According to Matthew 8:1-34
look!: The Greek word i·douʹ, here rendered “look!,” is often used to focus attention on what follows, encouraging the reader to visualize the scene or to take note of a detail in a narrative. It is also used to add emphasis or to introduce something new or surprising. In the Christian Greek Scriptures, the term occurs most frequently in the Gospels of Matthew and Luke and in the book of Revelation. A corresponding expression is often used in the Hebrew Scriptures.
do obeisance: Or “bow down.” When the Greek verb pro·sky·neʹo is used to refer to the worship of a god or a deity, it is rendered “to worship.” In this context, however, the astrologers were asking for “the one born king of the Jews.” So it is clear that it refers to obeisance or homage to a human king, not a god. A similar usage is found at Mr 15:18, 19, where the term is used of the soldiers who mockingly “bowed down” to Jesus and called him “King of the Jews.”—See study note on Mt 18:26.
look!: See study note on Mt 1:20.
a leper: A person suffering from a serious skin disease. The leprosy referred to in the Bible is not restricted to the disease known by that name today. Anyone diagnosed with leprosy became an outcast from society until he was cured.—Le 13:2, ftn., 45, 46; see Glossary, “Leprosy; Leper.”
did obeisance to him: Or “bowed down to him; honored him.” People mentioned in the Hebrew Scriptures also bowed down when meeting prophets, kings, or other representatives of God. (1Sa 25:23, 24; 2Sa 14:4-7; 1Ki 1:16; 2Ki 4:36, 37) This man evidently recognized that he was talking to a representative of God who had power to heal people. It was appropriate to bow down to show respect for Jehovah’s King-Designate.—Mt 9:18; for more information on the Greek word used here, see study note on Mt 2:2.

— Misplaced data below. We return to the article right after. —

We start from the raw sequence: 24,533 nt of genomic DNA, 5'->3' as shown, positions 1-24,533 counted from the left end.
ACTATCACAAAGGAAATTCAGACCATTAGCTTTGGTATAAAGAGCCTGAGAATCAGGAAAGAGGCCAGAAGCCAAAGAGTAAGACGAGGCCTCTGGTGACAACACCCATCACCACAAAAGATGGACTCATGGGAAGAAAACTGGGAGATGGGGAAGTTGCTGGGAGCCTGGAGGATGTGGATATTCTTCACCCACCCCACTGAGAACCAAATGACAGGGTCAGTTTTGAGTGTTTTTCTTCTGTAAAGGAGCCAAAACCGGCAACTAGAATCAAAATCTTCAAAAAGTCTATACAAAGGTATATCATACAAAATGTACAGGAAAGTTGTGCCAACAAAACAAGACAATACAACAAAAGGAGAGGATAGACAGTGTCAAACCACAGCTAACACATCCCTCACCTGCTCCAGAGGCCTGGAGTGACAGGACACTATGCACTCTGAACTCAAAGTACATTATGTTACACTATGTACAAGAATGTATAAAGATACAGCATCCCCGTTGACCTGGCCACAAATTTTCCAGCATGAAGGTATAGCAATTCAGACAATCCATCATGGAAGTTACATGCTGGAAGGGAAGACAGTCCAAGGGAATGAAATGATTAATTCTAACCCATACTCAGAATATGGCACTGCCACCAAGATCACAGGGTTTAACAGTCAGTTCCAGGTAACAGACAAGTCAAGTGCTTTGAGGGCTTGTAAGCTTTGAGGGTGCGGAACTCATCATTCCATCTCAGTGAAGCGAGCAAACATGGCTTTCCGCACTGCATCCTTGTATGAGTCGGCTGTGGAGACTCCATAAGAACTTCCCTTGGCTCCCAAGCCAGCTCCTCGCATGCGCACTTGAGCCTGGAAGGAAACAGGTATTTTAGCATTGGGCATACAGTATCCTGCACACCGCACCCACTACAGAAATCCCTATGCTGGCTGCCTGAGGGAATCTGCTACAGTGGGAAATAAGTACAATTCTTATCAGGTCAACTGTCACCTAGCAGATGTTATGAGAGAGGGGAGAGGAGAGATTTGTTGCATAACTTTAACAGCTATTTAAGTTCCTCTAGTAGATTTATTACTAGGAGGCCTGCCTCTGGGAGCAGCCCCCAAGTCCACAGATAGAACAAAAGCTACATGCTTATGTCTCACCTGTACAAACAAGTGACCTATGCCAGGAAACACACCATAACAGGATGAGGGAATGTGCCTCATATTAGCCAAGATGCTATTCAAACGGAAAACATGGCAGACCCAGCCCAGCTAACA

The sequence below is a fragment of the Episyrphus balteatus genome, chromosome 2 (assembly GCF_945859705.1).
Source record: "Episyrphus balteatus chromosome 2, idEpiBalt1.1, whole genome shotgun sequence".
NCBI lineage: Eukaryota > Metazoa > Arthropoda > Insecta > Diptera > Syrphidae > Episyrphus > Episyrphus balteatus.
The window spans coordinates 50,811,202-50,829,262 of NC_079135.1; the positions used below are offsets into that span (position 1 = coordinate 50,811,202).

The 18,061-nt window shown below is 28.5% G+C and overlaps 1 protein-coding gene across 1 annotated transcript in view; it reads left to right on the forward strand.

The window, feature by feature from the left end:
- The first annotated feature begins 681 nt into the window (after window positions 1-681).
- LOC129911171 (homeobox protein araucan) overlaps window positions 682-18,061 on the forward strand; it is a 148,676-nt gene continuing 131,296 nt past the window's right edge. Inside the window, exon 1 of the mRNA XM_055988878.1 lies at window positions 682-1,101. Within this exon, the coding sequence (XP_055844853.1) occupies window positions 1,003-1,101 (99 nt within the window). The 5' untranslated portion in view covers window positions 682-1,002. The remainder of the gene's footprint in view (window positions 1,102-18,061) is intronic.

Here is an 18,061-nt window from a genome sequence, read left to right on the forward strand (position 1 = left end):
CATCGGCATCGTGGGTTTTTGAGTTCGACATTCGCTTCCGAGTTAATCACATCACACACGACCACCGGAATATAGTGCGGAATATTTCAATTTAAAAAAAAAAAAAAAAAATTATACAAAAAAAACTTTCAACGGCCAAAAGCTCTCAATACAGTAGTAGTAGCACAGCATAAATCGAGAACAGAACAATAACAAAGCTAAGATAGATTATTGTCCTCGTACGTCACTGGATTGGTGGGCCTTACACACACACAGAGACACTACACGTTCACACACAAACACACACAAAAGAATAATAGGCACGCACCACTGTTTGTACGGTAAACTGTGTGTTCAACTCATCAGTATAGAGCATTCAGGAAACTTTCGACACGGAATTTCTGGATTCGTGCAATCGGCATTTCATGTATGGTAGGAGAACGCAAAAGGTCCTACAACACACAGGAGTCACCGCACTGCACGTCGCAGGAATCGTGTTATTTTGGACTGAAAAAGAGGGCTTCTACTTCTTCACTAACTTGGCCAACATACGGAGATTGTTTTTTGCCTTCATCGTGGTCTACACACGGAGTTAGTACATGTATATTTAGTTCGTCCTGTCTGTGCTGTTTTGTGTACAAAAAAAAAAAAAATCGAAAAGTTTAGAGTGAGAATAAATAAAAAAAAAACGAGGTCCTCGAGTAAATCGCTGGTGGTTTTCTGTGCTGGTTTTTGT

he touched him: The Mosaic Law required that lepers be quarantined to protect others from contamination. (Le 13:45, 46; Nu 5:1-4) However, Jewish religious leaders imposed additional rules. For example, no one was to come within four cubits, that is, about 1.8 m (6 ft) of a leper, but on windy days, the distance was 100 cubits, that is, about 45 m (150 ft). Such rules led to heartless treatment of lepers. Tradition speaks favorably of a rabbi who hid from lepers and of another who threw stones at them to keep them at a distance. By contrast, Jesus was so deeply moved by the leper’s plight that he did what other Jews would consider unthinkable—he touched the man. He did so even though he could have cured the leper with just a word.—Mt 8:5-13.
I want to: Jesus not only acknowledged the request but expressed a strong desire to respond to it, showing that he was motivated by more than just a sense of duty.
say nothing to anyone: Jesus likely gave this order because he did not want to magnify his own name or do anything to draw attention away from Jehovah God and the Kingdom good news. His approach fulfilled the prophetic words of Isa 42:1, 2, which say that Jehovah’s servant would “not make his voice heard in the street,” that is, in some sensational way. (Mt 12:15-19) Jesus’ humble attitude provides a refreshing contrast to that of the hypocrites whom he condemns for praying “on the corners of the main streets to be seen by men.” (Mt 6:5) Jesus apparently wanted solid evidence, not sensational reports of his miracles, to convince people that he was the Christ.